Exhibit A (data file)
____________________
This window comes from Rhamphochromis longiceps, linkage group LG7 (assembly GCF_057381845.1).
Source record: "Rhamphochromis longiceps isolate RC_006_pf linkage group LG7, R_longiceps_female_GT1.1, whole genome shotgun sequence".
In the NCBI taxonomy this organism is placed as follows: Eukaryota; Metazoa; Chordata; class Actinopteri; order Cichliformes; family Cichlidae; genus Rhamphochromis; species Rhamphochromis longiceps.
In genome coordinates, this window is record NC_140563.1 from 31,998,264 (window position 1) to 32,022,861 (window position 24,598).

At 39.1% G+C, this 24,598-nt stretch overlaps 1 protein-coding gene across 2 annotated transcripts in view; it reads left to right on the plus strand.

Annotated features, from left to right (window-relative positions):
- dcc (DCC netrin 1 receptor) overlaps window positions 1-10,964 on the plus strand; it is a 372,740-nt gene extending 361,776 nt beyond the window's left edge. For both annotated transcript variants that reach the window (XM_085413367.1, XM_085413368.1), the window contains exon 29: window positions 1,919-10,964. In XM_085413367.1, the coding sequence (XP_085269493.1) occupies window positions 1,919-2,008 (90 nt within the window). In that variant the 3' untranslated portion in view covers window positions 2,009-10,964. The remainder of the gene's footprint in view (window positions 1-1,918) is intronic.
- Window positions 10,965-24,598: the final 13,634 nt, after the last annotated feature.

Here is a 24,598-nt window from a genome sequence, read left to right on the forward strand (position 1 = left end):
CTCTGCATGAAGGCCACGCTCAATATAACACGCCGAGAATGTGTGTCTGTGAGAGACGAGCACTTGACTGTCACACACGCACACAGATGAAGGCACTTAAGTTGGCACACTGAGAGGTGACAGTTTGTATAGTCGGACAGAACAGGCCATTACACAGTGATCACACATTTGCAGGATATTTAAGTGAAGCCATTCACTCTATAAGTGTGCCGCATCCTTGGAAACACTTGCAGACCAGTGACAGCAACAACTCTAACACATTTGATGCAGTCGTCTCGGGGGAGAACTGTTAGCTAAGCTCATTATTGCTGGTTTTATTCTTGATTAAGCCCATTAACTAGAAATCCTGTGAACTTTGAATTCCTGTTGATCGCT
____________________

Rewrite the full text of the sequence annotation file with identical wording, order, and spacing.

This window comes from Rhamphochromis longiceps, linkage group LG7 (assembly GCF_057381845.1).
Source record: "Rhamphochromis longiceps isolate RC_006_pf linkage group LG7, R_longiceps_female_GT1.1, whole genome shotgun sequence".
In the NCBI taxonomy this organism is placed as follows: Eukaryota; Metazoa; Chordata; class Actinopteri; order Cichliformes; family Cichlidae; genus Rhamphochromis; species Rhamphochromis longiceps.
In genome coordinates, this window is record NC_140563.1 from 31,998,264 (window position 1) to 32,022,861 (window position 24,598).

At 39.1% G+C, this 24,598-nt stretch overlaps 1 protein-coding gene across 2 annotated transcripts in view; it reads left to right on the plus strand.

Annotated features, from left to right (window-relative positions):
- dcc (DCC netrin 1 receptor) overlaps window positions 1-10,964 on the plus strand; it is a 372,740-nt gene extending 361,776 nt beyond the window's left edge. For both annotated transcript variants that reach the window (XM_085413367.1, XM_085413368.1), the window contains exon 29: window positions 1,919-10,964. In XM_085413367.1, the coding sequence (XP_085269493.1) occupies window positions 1,919-2,008 (90 nt within the window). In that variant the 3' untranslated portion in view covers window positions 2,009-10,964. The remainder of the gene's footprint in view (window positions 1-1,918) is intronic.
- Window positions 10,965-24,598: the final 13,634 nt, after the last annotated feature.

Here is a 24,598-nt window from a genome sequence, read left to right on the forward strand (position 1 = left end):
CTCTGCATGAAGGCCACGCTCAATATAACACGCCGAGAATGTGTGTCTGTGAGAGACGAGCACTTGACTGTCACACACGCACACAGATGAAGGCACTTAAGTTGGCACACTGAGAGGTGACAGTTTGTATAGTCGGACAGAACAGGCCATTACACAGTGATCACACATTTGCAGGATATTTAAGTGAAGCCATTCACTCTATAAGTGTGCCGCATCCTTGGAAACACTTGCAGACCAGTGACAGCAACAACTCTAACACATTTGATGCAGTCGTCTCGGGGGAGAACTGTTAGCTAAGCTCATTATTGCTGGTTTTATTCTTGATTAAGCCCATTAACTAGAAATCCTGTGAACTTTGAATTCCTGTTGATCGCT